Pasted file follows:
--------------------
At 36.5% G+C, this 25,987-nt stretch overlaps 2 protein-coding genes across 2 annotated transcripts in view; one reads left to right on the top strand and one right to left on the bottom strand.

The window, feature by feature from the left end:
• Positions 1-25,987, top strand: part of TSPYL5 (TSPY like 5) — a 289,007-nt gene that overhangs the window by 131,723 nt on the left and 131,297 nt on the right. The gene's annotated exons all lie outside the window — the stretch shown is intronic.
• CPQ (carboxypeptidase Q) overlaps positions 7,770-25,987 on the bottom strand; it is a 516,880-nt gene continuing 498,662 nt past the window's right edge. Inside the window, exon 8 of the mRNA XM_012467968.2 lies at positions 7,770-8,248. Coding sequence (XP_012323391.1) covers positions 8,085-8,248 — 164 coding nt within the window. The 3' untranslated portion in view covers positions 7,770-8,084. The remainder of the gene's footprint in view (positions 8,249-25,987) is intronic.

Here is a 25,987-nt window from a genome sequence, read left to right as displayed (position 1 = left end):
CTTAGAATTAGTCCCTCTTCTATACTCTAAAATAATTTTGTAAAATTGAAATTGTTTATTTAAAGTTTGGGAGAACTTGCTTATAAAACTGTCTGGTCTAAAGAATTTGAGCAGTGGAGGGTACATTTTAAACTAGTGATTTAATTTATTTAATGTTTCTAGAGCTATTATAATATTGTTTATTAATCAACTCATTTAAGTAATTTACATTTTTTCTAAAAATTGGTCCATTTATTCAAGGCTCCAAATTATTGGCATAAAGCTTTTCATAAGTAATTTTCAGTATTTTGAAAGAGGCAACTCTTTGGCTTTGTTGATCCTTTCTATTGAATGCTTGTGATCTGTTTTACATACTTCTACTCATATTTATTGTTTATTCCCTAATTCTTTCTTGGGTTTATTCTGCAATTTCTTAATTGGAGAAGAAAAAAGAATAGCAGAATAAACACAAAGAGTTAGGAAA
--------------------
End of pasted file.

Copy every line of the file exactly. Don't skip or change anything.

At 36.5% G+C, this 25,987-nt stretch overlaps 2 protein-coding genes across 2 annotated transcripts in view; one reads left to right on the top strand and one right to left on the bottom strand.

The window, feature by feature from the left end:
• Positions 1-25,987, top strand: part of TSPYL5 (TSPY like 5) — a 289,007-nt gene that overhangs the window by 131,723 nt on the left and 131,297 nt on the right. The gene's annotated exons all lie outside the window — the stretch shown is intronic.
• CPQ (carboxypeptidase Q) overlaps positions 7,770-25,987 on the bottom strand; it is a 516,880-nt gene continuing 498,662 nt past the window's right edge. Inside the window, exon 8 of the mRNA XM_012467968.2 lies at positions 7,770-8,248. Coding sequence (XP_012323391.1) covers positions 8,085-8,248 — 164 coding nt within the window. The 3' untranslated portion in view covers positions 7,770-8,084. The remainder of the gene's footprint in view (positions 8,249-25,987) is intronic.

Here is a 25,987-nt window from a genome sequence, read left to right as displayed (position 1 = left end):
CTTAGAATTAGTCCCTCTTCTATACTCTAAAATAATTTTGTAAAATTGAAATTGTTTATTTAAAGTTTGGGAGAACTTGCTTATAAAACTGTCTGGTCTAAAGAATTTGAGCAGTGGAGGGTACATTTTAAACTAGTGATTTAATTTATTTAATGTTTCTAGAGCTATTATAATATTGTTTATTAATCAACTCATTTAAGTAATTTACATTTTTTCTAAAAATTGGTCCATTTATTCAAGGCTCCAAATTATTGGCATAAAGCTTTTCATAAGTAATTTTCAGTATTTTGAAAGAGGCAACTCTTTGGCTTTGTTGATCCTTTCTATTGAATGCTTGTGATCTGTTTTACATACTTCTACTCATATTTATTGTTTATTCCCTAATTCTTTCTTGGGTTTATTCTGCAATTTCTTAATTGGAGAAGAAAAAAGAATAGCAGAATAAACACAAAGAGTTAGGAAA